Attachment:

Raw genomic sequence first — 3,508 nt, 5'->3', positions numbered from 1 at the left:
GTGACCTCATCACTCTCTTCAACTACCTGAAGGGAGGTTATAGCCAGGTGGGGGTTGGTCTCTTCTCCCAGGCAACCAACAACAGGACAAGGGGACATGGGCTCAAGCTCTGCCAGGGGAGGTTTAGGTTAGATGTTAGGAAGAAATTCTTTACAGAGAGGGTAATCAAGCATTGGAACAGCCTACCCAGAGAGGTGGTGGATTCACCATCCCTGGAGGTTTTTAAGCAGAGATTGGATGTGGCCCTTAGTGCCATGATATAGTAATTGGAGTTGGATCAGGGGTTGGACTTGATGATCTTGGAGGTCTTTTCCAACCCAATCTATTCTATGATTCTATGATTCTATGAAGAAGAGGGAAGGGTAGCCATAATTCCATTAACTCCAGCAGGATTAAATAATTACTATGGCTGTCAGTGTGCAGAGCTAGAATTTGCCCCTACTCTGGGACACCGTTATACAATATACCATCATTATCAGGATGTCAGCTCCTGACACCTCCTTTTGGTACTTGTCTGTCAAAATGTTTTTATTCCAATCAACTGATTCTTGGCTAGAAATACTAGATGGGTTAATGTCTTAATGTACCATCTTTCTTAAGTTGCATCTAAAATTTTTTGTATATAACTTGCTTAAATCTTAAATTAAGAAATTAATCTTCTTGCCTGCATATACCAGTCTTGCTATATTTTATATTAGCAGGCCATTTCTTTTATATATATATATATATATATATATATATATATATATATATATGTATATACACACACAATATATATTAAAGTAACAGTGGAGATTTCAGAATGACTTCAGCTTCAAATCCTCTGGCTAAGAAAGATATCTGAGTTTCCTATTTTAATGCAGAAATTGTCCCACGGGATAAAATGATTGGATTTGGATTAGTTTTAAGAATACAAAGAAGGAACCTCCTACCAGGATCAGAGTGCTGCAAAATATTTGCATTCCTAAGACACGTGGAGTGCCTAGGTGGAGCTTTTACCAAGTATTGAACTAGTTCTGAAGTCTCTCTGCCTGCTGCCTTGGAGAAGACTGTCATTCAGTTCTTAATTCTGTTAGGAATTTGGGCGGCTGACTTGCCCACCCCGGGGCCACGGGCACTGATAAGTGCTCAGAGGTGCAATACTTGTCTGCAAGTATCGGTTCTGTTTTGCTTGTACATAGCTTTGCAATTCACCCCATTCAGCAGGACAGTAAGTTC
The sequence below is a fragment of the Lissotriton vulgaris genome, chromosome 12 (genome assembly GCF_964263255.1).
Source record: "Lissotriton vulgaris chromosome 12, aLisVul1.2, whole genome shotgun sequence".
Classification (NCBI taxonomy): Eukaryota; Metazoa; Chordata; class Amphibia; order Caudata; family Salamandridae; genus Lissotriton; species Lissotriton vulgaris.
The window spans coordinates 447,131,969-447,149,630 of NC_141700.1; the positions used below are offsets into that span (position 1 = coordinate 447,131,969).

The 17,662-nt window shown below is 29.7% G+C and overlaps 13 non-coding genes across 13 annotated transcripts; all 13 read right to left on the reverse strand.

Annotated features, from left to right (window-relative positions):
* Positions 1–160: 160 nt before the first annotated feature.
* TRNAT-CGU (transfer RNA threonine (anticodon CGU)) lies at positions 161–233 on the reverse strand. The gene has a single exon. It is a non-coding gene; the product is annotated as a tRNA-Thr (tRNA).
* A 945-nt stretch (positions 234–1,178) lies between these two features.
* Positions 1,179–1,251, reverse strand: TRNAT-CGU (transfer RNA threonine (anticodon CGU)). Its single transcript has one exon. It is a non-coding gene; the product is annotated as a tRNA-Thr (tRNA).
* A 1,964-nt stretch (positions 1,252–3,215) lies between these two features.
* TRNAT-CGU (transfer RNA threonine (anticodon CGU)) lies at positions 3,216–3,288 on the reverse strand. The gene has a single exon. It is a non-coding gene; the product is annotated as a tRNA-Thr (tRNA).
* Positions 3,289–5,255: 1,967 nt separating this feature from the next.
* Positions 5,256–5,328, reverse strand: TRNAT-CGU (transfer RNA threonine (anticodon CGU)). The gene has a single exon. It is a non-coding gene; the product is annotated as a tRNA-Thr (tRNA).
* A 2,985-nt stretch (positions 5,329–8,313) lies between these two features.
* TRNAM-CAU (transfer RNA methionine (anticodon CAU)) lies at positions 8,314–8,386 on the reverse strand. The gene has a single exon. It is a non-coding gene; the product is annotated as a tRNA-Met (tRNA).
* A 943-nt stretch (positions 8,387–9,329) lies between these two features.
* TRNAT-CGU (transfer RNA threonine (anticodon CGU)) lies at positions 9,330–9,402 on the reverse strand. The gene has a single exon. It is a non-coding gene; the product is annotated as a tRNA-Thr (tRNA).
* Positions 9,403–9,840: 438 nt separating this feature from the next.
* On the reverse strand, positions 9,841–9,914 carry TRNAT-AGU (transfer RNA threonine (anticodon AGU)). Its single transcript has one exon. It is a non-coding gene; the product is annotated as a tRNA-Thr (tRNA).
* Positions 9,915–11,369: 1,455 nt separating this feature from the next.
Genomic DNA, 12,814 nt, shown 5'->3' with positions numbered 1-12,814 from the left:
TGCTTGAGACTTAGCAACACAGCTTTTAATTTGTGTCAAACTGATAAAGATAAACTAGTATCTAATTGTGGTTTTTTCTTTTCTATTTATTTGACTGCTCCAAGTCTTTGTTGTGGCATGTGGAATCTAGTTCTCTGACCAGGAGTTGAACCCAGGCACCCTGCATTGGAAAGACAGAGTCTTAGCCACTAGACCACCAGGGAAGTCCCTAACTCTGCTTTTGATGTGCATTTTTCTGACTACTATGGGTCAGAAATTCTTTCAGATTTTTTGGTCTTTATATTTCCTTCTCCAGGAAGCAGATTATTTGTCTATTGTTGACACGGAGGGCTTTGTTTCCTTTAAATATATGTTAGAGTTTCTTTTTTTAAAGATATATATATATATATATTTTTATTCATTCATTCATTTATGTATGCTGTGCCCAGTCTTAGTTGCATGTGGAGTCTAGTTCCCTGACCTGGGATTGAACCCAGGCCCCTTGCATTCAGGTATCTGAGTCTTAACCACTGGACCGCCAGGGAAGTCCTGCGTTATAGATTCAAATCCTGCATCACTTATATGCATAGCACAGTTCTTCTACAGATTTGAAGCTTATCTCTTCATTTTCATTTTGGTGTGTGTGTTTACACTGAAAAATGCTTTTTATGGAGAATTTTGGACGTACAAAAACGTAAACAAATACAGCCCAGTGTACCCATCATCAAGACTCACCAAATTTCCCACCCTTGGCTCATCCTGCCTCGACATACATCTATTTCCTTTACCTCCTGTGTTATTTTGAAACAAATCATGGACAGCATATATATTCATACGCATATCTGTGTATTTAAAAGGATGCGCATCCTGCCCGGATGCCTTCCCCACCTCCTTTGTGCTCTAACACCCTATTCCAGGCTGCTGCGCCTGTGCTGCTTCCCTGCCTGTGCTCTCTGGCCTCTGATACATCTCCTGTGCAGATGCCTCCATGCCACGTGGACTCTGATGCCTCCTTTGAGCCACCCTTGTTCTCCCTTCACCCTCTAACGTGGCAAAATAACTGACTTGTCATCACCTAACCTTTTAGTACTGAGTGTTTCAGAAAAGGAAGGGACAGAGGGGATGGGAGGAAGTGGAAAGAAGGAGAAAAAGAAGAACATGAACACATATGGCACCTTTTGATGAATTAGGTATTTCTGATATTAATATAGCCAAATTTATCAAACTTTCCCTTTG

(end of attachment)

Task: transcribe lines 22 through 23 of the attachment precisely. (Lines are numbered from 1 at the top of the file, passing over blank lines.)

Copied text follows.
* On the reverse strand, positions 9,841–9,914 carry TRNAT-AGU (transfer RNA threonine (anticodon AGU)). Its single transcript has one exon. It is a non-coding gene; the product is annotated as a tRNA-Thr (tRNA).
* Positions 9,915–11,369: 1,455 nt separating this feature from the next.